Wardrobe Architect 4: Proportions & Silhouettes

I must admit I struggled with this month’s exercises. In the first place, there’s the confusion of the terminology. Both ‘proportions’ and ‘silhouettes’ seem to be referring to the shape of garments that you wear together. Jeans + t-shirt + sneakers, for example. I might call it an ensemble, but regardless of the label you choose, that’s what we’re talking about.


The second problem I had is that at first I could only think of one ensemble that I wear – leaving aside for the nonce such things as headwear (always) and footwear (socks and slippers, mostly; shoes or boots outside).
I wear a long-sleeved full-length dress pretty much every day. But there are variations on the theme. With or without belt; with or without cardigan/jersey; skirt full or straighter. Occasionally short sleeves in summer.

Then I realized that there are other ensembles I wear – sometimes. Tunic over full skirt, tunic over loose trousers, tunic over laplap (straight wrap skirt). But I don’t want to include these in my wardrobe architecting, much as I enjoy wearing them, because they leave me stranded without pockets (cue Scarlett-O’Hara-at-intermission moment again).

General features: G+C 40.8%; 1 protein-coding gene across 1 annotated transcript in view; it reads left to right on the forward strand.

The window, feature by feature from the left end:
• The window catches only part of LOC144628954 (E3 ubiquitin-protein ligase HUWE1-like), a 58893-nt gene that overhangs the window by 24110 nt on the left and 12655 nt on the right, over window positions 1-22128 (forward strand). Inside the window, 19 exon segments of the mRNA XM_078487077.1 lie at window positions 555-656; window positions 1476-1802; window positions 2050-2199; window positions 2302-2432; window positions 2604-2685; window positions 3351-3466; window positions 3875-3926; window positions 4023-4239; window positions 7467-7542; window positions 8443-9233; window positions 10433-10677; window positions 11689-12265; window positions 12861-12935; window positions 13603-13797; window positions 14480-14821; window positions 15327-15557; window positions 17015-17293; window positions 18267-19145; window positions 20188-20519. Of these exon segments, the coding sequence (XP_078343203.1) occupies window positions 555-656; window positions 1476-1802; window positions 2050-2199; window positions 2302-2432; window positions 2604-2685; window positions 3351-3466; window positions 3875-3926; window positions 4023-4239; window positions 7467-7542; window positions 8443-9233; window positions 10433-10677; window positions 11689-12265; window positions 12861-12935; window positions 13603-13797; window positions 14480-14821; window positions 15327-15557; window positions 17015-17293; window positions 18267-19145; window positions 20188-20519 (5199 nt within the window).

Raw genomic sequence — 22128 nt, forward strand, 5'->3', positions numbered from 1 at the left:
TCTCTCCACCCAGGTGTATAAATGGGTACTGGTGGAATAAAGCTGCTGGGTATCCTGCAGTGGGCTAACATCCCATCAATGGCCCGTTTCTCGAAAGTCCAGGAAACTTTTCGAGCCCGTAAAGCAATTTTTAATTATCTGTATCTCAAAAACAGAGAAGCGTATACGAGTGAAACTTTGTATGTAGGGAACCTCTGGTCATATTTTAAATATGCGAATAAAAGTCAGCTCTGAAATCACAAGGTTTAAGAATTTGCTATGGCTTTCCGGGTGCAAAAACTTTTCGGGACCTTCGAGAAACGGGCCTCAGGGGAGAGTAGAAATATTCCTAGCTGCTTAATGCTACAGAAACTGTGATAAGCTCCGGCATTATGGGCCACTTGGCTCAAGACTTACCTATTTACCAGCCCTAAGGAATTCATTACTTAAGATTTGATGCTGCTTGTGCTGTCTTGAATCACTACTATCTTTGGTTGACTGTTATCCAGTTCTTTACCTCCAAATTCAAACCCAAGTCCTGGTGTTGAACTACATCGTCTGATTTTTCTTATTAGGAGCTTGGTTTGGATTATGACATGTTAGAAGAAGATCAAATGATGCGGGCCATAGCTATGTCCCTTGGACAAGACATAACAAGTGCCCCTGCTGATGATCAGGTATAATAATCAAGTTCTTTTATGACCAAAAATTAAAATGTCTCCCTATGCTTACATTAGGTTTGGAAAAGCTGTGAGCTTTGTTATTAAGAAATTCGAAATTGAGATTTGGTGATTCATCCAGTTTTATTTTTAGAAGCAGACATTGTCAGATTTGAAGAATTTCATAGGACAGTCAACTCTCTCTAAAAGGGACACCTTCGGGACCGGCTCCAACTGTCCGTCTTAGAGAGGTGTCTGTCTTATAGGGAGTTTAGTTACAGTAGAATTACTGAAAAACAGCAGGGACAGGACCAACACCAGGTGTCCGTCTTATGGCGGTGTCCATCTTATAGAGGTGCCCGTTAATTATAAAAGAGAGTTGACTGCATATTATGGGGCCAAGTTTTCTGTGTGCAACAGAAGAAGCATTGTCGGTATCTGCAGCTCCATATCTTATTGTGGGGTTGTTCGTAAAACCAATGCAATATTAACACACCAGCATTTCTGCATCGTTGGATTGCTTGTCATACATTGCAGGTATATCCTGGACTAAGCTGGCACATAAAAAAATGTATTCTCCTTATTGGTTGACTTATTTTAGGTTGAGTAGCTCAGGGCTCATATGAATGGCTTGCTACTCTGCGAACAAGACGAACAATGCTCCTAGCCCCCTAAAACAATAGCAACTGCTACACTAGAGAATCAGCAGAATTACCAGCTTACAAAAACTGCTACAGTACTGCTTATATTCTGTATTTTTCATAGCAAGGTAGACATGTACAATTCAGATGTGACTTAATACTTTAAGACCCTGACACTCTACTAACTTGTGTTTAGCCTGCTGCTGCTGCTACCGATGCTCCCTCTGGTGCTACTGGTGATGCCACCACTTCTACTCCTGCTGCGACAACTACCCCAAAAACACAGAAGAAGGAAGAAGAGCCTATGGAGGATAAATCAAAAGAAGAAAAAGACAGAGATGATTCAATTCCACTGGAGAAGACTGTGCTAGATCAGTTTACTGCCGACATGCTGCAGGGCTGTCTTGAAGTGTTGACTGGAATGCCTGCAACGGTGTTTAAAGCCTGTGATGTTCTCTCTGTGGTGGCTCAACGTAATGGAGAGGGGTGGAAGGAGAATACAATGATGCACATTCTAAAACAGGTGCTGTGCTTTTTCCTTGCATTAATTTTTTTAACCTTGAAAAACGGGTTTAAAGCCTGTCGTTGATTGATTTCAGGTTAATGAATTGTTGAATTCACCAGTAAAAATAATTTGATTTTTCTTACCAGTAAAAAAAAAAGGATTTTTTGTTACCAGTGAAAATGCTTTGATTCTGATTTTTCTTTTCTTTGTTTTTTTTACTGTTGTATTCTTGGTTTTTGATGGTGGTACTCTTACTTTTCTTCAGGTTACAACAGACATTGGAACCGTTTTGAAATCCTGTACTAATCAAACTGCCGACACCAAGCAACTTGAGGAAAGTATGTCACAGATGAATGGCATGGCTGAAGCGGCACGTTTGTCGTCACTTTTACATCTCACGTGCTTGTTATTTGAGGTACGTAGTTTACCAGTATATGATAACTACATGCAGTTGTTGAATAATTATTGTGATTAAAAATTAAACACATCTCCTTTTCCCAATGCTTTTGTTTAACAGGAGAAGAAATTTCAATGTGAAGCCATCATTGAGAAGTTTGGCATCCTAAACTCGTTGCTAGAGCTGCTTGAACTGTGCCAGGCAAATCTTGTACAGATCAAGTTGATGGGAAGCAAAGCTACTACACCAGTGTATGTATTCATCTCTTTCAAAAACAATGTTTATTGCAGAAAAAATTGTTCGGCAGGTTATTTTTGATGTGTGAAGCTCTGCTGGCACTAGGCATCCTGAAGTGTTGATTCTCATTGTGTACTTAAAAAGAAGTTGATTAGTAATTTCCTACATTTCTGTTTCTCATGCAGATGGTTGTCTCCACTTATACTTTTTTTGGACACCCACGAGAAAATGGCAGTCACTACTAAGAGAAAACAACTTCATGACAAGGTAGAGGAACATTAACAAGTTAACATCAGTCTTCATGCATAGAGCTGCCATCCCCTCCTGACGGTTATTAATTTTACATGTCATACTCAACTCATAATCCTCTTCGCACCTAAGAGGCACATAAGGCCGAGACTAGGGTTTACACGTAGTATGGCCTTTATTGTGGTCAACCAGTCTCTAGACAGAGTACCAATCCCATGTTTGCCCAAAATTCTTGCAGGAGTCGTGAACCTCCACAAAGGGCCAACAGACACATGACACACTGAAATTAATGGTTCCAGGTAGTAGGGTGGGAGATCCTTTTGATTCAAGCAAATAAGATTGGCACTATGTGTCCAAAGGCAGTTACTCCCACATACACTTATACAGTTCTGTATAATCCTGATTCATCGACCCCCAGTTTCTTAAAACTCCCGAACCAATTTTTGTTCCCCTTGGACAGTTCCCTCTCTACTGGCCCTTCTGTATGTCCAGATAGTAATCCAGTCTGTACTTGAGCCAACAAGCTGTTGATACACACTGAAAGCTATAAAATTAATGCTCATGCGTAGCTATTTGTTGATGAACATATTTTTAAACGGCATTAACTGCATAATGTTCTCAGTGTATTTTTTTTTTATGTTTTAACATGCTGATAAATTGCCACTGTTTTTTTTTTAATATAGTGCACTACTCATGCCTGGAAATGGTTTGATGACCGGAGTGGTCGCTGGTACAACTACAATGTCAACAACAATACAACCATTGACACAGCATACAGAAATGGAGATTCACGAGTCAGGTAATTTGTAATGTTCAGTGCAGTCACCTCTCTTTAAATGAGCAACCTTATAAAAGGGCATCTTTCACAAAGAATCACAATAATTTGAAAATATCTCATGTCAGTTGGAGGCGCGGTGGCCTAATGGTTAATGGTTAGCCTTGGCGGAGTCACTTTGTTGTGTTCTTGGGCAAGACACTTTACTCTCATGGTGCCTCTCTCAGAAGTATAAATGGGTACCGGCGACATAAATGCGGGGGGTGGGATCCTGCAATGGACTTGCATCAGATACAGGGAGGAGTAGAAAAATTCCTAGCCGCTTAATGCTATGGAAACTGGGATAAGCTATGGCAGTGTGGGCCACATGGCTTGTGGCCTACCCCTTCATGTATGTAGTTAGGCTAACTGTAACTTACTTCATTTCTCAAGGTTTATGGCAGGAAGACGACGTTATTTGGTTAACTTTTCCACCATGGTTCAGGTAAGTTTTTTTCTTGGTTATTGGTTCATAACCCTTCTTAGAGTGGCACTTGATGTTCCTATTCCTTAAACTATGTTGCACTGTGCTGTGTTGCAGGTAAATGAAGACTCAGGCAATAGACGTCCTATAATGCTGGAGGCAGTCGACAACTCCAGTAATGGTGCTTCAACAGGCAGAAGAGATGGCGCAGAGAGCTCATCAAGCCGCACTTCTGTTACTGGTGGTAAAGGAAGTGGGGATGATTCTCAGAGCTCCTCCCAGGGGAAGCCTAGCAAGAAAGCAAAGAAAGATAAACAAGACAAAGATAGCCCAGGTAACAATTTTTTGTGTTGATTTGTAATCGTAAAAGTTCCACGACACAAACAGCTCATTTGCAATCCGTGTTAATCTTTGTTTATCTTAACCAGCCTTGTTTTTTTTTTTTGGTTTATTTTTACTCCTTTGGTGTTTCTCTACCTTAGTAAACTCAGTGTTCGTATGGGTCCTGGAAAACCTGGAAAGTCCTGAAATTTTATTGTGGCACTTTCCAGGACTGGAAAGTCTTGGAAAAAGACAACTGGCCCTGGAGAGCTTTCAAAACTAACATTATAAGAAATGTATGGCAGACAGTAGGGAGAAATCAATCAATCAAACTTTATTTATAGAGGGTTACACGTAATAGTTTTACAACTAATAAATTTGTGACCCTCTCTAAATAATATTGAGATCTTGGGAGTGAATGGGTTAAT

What else is there? Then I remembered: one of my dresses has fasteners all the way down the front (it was designed to be a throw-on layer over less-modest clothing), and I often wear it half-open over a full skirt, in a vaguely Elizabethan sort of way.

Portrait of Mary Tudor, Queen Mary I (1516 - 1558), circa 1550s
As the dress contains the all-important pockets, this is a satisfactory outfit, even allowing for different combinations – had I more than one of each sort of garment, which I don’t. I have occasionally worn the dress with loose trousers and a tunic or long slip, but there comes a point where you wonder if you are still wearing a dress, or just adding a light coat with convenient pockets.

Of course, if we’re talking about what we’d like to wear, I’d love a dress designed to look like a full skirt and matching waistcoat, which could then be worn over a variety of shirts – allowing for a simplicity approaching or even exceeding that of my husband’s wardrobe.

Not that I have ever seen such a dress, mind you, in person or otherwise. But I have hopes that one day, as I pursue my sewing endeavours, I will eventually gain the necessary skills to make myself one of these dream-dresses (with perhaps a matching jacket).

English women's riding habit c 1890 LACMA
What are your favourite ensembles (/silhouettes/proportions)? What ensembles do you as yet only dream of?

What do you think?